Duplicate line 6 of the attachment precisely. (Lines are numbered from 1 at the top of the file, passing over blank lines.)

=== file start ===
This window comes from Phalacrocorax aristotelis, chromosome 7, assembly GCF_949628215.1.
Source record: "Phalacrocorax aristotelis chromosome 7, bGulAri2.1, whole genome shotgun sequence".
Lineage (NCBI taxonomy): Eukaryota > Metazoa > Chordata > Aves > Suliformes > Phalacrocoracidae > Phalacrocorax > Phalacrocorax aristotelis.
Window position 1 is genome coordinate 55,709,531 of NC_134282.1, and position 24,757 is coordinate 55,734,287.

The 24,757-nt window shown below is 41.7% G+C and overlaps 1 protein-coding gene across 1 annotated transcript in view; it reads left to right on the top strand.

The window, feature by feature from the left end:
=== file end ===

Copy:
The window, feature by feature from the left end: